Chinas new control policy on food import is at a backfire as countries like the United States, Europeand other trading partners have complained against it that such a step would disrupt billions of dollars in trade is taking toll.
So as of now China has delayed enforcing sweeping new controls on food import. It gave no details, but the delay might help to avert concerns that shipments of meat, fruit, dairy and other products might be disrupted, hurting thousands of farmers and food processors who look to China a key growth market.
The food rules prompted remarkably broad opposition. Governments said little in public, but a coalition including the United States, European Union, Japan, Australia and Argentina lobbied Beijing to scale back the requirement. They urged China to follow global practice and apply it only to high-risk food.
Rules requiring each food shipment to have an inspection certificate from a foreign government were due to take effect this week, however Beijing has decided to grant a transitional period of 2 years following comments by other governments.
In its defence, this step taken by China was to restrict imports in violation of its market-opening promises. But foreign suppliers complain Beijing already uses safety rules in ways that hamper access for beef and other goods.
The inspection rules follow an avalanche of scandals over Chinese suppliers caught selling tainted milk and other shoddy or counterfeit food. Western officials said they appeared to be meant to shift responsibility away from AQSIQ, which Chinese consumers often blame for safety failures.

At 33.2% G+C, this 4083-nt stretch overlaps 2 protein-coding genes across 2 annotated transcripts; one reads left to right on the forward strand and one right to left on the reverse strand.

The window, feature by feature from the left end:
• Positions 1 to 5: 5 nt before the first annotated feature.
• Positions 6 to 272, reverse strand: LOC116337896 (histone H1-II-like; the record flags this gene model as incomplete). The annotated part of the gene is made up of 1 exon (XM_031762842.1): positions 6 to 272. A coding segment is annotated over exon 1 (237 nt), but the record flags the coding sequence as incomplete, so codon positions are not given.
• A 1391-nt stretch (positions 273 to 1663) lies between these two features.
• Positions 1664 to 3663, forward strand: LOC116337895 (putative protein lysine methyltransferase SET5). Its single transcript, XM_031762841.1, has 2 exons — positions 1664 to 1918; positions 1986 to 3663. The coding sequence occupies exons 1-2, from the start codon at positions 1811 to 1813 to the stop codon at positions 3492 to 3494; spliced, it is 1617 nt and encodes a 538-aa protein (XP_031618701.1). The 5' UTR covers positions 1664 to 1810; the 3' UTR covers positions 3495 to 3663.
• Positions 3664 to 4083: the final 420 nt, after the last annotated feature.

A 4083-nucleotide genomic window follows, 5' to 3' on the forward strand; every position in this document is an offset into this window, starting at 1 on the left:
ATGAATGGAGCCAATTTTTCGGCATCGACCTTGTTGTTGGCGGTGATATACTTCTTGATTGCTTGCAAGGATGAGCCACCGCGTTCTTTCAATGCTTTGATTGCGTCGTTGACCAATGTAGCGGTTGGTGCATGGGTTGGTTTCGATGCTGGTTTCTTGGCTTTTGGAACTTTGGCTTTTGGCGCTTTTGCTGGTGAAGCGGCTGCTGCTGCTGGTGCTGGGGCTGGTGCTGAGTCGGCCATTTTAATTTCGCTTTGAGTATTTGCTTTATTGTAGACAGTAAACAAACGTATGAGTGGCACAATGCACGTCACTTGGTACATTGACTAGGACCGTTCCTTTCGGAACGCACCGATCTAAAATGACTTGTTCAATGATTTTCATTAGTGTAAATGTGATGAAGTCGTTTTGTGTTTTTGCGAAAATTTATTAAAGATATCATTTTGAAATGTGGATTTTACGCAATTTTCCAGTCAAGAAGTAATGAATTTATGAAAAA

This month, Beijing banned imports of soft cheese such as brie and camembert that it said contained the wrong types of bacteria. European officials complained the ban was unfair because the regulators permitted sales of similar cheeses produced in China using the same bacteria.
The dispute added to complaints that Beijing is reducing market access for goods ranging from medical technology to farm-related biotech.
Beijing made concessions including allowing governments to certify food as fit for human consumption instead of confirming it met Chinese quality standards. Still, the latest draft submitted to the World Trade Organisation said the rules would apply to items including dried fruit, cocoa and spices that foreign officials said dont require such intensive inspection.
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